I think that’s because it’s the only Christmas song I know of that talks about loving what is instead of pining for what we wish was. All the other songs I can think of are odes to scenes that are just out of reach, by a little or by a lot. They entice our imaginations toward snow and sleighs and sustainable happy feelings. Or they point believers to a savior who has come and will someday set things right, but who hasn’t yet. Or they are simply children’s stories about snowmen and reindeer.
But this one, this song is about right here, right now. It’s about the real mess of Christmas. It’s about alcoholic relatives and broken/blended families and menstruation and cigarette addiction and cans of fake snow. Before you push it away with laughter, take a moment to look closer at that checklist. There’s nothing on there that hasn’t been part of your Christmas before.
This is a song about what really is, not about what you wish was.
And right in the middle of the tampons and the Salem lights there is that moment. The moment on the front lawn. You might miss it, as I always did before now, if you’re too busy laughing. It’s small and quiet, but it’s there.
And I’m now convinced that that moment, the one on the lawn, holds the key to Christmas happiness. Not engineering joy through beautifully decked halls, perfectly chosen gifts, well behaved family, or elegant meals. Those things are nothing. They are truly nothing. You will not remember any of those things a month from now.
What is something, what you will remember, is that moment when true beauty decides to visit your messed up family. It’s always fleeting, and it’s never something you can engineer or even predict. If it happens, if you are that lucky, it just happens.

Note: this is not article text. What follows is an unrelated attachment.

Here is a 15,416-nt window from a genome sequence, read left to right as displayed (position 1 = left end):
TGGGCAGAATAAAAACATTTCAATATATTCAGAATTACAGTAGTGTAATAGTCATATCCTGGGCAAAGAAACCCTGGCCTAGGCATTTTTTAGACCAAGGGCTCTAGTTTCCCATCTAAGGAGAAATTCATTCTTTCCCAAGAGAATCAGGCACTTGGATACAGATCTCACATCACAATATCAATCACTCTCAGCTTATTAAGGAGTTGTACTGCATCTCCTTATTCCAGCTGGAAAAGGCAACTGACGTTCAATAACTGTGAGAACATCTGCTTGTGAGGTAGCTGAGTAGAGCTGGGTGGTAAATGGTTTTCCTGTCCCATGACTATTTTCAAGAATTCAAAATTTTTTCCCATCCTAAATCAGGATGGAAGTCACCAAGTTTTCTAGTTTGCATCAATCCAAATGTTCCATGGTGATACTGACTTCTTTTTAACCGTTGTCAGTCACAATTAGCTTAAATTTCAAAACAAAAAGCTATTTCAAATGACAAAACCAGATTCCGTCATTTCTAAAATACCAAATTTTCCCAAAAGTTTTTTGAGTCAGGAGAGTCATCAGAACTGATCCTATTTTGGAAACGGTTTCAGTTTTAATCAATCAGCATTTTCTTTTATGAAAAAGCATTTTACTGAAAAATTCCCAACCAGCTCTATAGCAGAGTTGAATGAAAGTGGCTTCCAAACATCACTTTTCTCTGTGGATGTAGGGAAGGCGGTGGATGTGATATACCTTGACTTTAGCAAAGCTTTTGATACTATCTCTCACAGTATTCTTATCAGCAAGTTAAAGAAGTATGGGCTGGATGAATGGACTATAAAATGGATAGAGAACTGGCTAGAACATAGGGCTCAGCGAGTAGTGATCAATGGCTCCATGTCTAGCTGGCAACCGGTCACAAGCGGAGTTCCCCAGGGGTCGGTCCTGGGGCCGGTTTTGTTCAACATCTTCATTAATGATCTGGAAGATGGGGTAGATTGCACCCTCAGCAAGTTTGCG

The best you can do is allow space for it and deeply appreciate it when it comes.
There is no happiness to be found in what you wish you had. None. There is only happiness in what and who you already have, right here and now, and only if you choose to see it.
My life is pretty messy right now. This is going to be a messy Christmas, without a doubt. There’s no hope for perfection in any form this year. It’s all about making the best with what I have, for myself and for the people I love. And longing for some far-away, perfect scene only makes things worse.
So forgive me if I change the station when Perry Como or Bing Crosby come on the radio (I’ve never really known what the hell those guys are talking about anyway). This year I need something a little closer to home, something that reminds me that real Christmas happiness is still possible in the middle of what seems a little messy.
Hallelujah, everybody say “Cheese”
Merry Christmas from the Family*
*such as it is